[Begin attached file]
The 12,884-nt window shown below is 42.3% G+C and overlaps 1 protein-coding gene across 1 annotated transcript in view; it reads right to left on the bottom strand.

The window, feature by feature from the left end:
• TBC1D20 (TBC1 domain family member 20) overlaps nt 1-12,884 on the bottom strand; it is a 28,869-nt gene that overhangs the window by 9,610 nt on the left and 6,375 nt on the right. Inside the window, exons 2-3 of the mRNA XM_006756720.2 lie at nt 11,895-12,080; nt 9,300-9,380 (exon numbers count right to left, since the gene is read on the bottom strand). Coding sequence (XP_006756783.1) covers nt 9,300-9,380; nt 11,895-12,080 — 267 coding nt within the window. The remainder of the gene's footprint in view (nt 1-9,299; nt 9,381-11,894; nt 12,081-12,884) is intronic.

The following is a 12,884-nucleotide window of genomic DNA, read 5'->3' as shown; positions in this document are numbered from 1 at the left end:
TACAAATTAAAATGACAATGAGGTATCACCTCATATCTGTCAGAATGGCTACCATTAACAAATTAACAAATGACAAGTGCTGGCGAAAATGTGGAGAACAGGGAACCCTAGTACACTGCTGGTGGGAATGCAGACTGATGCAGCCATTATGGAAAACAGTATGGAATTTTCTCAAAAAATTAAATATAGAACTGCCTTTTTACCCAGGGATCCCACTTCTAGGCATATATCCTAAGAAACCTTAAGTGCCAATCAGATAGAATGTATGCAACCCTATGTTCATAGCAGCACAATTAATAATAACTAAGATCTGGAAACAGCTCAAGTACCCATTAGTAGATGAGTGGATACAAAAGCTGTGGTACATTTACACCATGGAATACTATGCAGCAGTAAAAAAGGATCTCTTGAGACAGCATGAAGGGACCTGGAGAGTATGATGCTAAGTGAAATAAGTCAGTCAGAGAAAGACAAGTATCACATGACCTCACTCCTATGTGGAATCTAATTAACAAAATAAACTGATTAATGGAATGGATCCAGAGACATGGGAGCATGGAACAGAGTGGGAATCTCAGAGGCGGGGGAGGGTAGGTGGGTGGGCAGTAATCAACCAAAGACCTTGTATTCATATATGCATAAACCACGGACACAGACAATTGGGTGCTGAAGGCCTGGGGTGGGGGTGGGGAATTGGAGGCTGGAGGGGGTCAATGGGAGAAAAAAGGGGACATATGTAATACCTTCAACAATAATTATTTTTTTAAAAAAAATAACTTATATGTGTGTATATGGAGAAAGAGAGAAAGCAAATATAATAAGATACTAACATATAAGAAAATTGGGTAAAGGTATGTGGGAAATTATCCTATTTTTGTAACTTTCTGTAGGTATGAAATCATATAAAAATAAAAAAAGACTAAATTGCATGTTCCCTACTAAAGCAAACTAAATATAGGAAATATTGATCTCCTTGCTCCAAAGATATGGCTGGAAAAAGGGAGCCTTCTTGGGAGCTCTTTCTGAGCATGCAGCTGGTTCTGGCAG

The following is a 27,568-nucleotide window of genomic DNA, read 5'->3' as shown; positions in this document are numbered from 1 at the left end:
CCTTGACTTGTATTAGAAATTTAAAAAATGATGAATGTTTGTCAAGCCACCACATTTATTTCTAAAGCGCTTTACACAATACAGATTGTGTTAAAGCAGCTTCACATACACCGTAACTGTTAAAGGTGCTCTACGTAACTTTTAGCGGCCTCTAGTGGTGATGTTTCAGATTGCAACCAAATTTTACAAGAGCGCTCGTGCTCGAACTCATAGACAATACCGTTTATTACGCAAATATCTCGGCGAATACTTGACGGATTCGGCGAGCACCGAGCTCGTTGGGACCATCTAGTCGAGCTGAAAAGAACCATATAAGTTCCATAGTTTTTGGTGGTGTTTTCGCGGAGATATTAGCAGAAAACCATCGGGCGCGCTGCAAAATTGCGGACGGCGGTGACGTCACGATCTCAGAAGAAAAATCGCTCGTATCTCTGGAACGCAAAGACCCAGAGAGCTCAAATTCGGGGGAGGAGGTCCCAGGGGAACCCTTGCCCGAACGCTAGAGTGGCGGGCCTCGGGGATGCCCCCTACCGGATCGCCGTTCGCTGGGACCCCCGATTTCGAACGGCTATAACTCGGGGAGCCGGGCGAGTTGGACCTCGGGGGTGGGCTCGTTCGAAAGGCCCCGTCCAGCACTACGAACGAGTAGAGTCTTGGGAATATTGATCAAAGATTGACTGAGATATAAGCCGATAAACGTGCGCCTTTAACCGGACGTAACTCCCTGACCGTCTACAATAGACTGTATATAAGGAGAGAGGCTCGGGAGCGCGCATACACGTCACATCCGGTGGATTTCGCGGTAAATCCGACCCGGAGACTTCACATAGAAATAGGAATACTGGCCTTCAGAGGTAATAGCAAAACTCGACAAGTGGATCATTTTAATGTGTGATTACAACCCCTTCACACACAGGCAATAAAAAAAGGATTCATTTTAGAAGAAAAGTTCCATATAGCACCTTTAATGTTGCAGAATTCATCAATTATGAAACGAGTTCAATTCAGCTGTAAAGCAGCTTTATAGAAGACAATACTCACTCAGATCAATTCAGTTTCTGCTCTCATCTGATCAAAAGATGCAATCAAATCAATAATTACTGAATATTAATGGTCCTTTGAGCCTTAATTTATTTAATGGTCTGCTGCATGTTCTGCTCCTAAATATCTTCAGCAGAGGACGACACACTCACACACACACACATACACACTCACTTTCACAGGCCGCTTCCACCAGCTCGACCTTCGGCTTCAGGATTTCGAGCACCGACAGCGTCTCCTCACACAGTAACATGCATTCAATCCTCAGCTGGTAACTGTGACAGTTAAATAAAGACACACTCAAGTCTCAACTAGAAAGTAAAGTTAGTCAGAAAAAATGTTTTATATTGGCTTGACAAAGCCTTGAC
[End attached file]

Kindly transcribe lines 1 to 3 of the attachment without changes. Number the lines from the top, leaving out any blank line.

The 12,884-nt window shown below is 42.3% G+C and overlaps 1 protein-coding gene across 1 annotated transcript in view; it reads right to left on the bottom strand.

The window, feature by feature from the left end:
• TBC1D20 (TBC1 domain family member 20) overlaps nt 1-12,884 on the bottom strand; it is a 28,869-nt gene that overhangs the window by 9,610 nt on the left and 6,375 nt on the right. Inside the window, exons 2-3 of the mRNA XM_006756720.2 lie at nt 11,895-12,080; nt 9,300-9,380 (exon numbers count right to left, since the gene is read on the bottom strand). Coding sequence (XP_006756783.1) covers nt 9,300-9,380; nt 11,895-12,080 — 267 coding nt within the window. The remainder of the gene's footprint in view (nt 1-9,299; nt 9,381-11,894; nt 12,081-12,884) is intronic.